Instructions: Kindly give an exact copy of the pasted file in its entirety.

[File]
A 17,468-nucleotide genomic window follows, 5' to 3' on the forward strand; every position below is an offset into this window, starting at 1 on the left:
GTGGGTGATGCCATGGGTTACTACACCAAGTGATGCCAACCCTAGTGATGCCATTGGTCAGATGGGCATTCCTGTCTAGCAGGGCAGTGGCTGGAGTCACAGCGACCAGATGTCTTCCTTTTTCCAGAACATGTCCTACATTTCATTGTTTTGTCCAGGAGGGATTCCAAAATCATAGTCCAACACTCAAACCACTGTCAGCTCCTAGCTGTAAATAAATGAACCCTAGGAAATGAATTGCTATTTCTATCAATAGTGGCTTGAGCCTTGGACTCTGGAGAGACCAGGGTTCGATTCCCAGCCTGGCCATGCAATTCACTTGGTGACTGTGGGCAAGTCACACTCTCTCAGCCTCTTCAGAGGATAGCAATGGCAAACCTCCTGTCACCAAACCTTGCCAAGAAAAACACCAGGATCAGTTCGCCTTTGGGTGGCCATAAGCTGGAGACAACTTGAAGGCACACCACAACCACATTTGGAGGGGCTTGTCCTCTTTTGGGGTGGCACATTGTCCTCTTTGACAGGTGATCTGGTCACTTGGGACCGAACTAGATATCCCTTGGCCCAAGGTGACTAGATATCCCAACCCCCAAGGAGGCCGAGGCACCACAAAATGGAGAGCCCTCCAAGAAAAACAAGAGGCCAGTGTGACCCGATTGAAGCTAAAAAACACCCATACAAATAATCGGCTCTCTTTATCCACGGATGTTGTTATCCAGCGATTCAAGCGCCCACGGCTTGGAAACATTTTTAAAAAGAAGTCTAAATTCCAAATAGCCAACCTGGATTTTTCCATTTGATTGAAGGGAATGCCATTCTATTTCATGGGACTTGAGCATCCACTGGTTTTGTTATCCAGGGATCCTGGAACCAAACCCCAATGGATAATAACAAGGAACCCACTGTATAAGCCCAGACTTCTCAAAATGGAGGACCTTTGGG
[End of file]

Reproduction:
A 17,468-nucleotide genomic window follows, 5' to 3' on the forward strand; every position below is an offset into this window, starting at 1 on the left:
GTGGGTGATGCCATGGGTTACTACACCAAGTGATGCCAACCCTAGTGATGCCATTGGTCAGATGGGCATTCCTGTCTAGCAGGGCAGTGGCTGGAGTCACAGCGACCAGATGTCTTCCTTTTTCCAGAACATGTCCTACATTTCATTGTTTTGTCCAGGAGGGATTCCAAAATCATAGTCCAACACTCAAACCACTGTCAGCTCCTAGCTGTAAATAAATGAACCCTAGGAAATGAATTGCTATTTCTATCAATAGTGGCTTGAGCCTTGGACTCTGGAGAGACCAGGGTTCGATTCCCAGCCTGGCCATGCAATTCACTTGGTGACTGTGGGCAAGTCACACTCTCTCAGCCTCTTCAGAGGATAGCAATGGCAAACCTCCTGTCACCAAACCTTGCCAAGAAAAACACCAGGATCAGTTCGCCTTTGGGTGGCCATAAGCTGGAGACAACTTGAAGGCACACCACAACCACATTTGGAGGGGCTTGTCCTCTTTTGGGGTGGCACATTGTCCTCTTTGACAGGTGATCTGGTCACTTGGGACCGAACTAGATATCCCTTGGCCCAAGGTGACTAGATATCCCAACCCCCAAGGAGGCCGAGGCACCACAAAATGGAGAGCCCTCCAAGAAAAACAAGAGGCCAGTGTGACCCGATTGAAGCTAAAAAACACCCATACAAATAATCGGCTCTCTTTATCCACGGATGTTGTTATCCAGCGATTCAAGCGCCCACGGCTTGGAAACATTTTTAAAAAGAAGTCTAAATTCCAAATAGCCAACCTGGATTTTTCCATTTGATTGAAGGGAATGCCATTCTATTTCATGGGACTTGAGCATCCACTGGTTTTGTTATCCAGGGATCCTGGAACCAAACCCCAATGGATAATAACAAGGAACCCACTGTATAAGCCCAGACTTCTCAAAATGGAGGACCTTTGGG